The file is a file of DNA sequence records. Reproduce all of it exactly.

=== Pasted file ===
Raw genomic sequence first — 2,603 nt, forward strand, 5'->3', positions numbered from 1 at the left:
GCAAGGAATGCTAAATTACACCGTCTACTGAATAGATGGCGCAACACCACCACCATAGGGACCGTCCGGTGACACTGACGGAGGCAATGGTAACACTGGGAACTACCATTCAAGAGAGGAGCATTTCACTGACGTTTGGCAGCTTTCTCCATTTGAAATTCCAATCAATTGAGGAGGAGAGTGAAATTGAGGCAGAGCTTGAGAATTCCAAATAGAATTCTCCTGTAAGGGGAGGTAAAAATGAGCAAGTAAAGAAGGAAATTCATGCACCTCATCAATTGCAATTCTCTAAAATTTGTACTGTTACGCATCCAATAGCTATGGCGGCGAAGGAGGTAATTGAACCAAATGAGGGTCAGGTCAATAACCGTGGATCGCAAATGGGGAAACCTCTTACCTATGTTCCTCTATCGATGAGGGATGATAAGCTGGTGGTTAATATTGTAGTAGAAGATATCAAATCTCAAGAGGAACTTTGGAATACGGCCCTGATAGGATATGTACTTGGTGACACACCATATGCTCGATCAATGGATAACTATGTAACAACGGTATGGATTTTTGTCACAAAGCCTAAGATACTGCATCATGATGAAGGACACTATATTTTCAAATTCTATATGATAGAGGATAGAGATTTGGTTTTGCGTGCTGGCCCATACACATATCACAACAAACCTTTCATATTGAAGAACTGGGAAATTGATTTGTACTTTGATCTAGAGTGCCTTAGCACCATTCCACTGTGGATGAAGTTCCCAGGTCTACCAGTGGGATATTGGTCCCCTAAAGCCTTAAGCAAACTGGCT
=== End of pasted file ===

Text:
Raw genomic sequence first — 2,603 nt, forward strand, 5'->3', positions numbered from 1 at the left:
GCAAGGAATGCTAAATTACACCGTCTACTGAATAGATGGCGCAACACCACCACCATAGGGACCGTCCGGTGACACTGACGGAGGCAATGGTAACACTGGGAACTACCATTCAAGAGAGGAGCATTTCACTGACGTTTGGCAGCTTTCTCCATTTGAAATTCCAATCAATTGAGGAGGAGAGTGAAATTGAGGCAGAGCTTGAGAATTCCAAATAGAATTCTCCTGTAAGGGGAGGTAAAAATGAGCAAGTAAAGAAGGAAATTCATGCACCTCATCAATTGCAATTCTCTAAAATTTGTACTGTTACGCATCCAATAGCTATGGCGGCGAAGGAGGTAATTGAACCAAATGAGGGTCAGGTCAATAACCGTGGATCGCAAATGGGGAAACCTCTTACCTATGTTCCTCTATCGATGAGGGATGATAAGCTGGTGGTTAATATTGTAGTAGAAGATATCAAATCTCAAGAGGAACTTTGGAATACGGCCCTGATAGGATATGTACTTGGTGACACACCATATGCTCGATCAATGGATAACTATGTAACAACGGTATGGATTTTTGTCACAAAGCCTAAGATACTGCATCATGATGAAGGACACTATATTTTCAAATTCTATATGATAGAGGATAGAGATTTGGTTTTGCGTGCTGGCCCATACACATATCACAACAAACCTTTCATATTGAAGAACTGGGAAATTGATTTGTACTTTGATCTAGAGTGCCTTAGCACCATTCCACTGTGGATGAAGTTCCCAGGTCTACCAGTGGGATATTGGTCCCCTAAAGCCTTAAGCAAACTGGCT